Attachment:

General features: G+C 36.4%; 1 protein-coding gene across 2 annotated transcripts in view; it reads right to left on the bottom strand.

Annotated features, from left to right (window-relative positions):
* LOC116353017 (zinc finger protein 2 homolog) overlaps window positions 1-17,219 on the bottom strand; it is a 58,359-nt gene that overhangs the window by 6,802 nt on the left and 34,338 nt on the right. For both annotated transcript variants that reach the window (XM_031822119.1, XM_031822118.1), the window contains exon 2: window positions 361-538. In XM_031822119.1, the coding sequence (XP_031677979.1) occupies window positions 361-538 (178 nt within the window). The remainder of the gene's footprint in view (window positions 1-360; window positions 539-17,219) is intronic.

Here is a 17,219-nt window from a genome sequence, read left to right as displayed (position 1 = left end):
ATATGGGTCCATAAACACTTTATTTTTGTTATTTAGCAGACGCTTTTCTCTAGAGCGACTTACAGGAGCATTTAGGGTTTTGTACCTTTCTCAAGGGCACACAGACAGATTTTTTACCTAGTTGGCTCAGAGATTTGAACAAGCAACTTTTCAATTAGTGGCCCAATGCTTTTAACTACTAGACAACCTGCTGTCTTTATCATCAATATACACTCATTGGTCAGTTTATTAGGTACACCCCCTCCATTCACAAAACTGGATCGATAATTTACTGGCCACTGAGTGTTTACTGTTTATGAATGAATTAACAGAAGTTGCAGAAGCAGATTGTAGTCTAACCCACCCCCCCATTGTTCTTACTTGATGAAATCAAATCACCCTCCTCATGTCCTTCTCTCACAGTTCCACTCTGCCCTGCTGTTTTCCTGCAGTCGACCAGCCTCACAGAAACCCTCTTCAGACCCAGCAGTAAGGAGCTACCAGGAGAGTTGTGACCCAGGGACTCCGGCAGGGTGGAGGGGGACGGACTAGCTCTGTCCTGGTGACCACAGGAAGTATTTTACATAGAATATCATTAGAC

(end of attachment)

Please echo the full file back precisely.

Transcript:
General features: G+C 36.4%; 1 protein-coding gene across 2 annotated transcripts in view; it reads right to left on the bottom strand.

Annotated features, from left to right (window-relative positions):
* LOC116353017 (zinc finger protein 2 homolog) overlaps window positions 1-17,219 on the bottom strand; it is a 58,359-nt gene that overhangs the window by 6,802 nt on the left and 34,338 nt on the right. For both annotated transcript variants that reach the window (XM_031822119.1, XM_031822118.1), the window contains exon 2: window positions 361-538. In XM_031822119.1, the coding sequence (XP_031677979.1) occupies window positions 361-538 (178 nt within the window). The remainder of the gene's footprint in view (window positions 1-360; window positions 539-17,219) is intronic.

Here is a 17,219-nt window from a genome sequence, read left to right as displayed (position 1 = left end):
ATATGGGTCCATAAACACTTTATTTTTGTTATTTAGCAGACGCTTTTCTCTAGAGCGACTTACAGGAGCATTTAGGGTTTTGTACCTTTCTCAAGGGCACACAGACAGATTTTTTACCTAGTTGGCTCAGAGATTTGAACAAGCAACTTTTCAATTAGTGGCCCAATGCTTTTAACTACTAGACAACCTGCTGTCTTTATCATCAATATACACTCATTGGTCAGTTTATTAGGTACACCCCCTCCATTCACAAAACTGGATCGATAATTTACTGGCCACTGAGTGTTTACTGTTTATGAATGAATTAACAGAAGTTGCAGAAGCAGATTGTAGTCTAACCCACCCCCCCATTGTTCTTACTTGATGAAATCAAATCACCCTCCTCATGTCCTTCTCTCACAGTTCCACTCTGCCCTGCTGTTTTCCTGCAGTCGACCAGCCTCACAGAAACCCTCTTCAGACCCAGCAGTAAGGAGCTACCAGGAGAGTTGTGACCCAGGGACTCCGGCAGGGTGGAGGGGGACGGACTAGCTCTGTCCTGGTGACCACAGGAAGTATTTTACATAGAATATCATTAGAC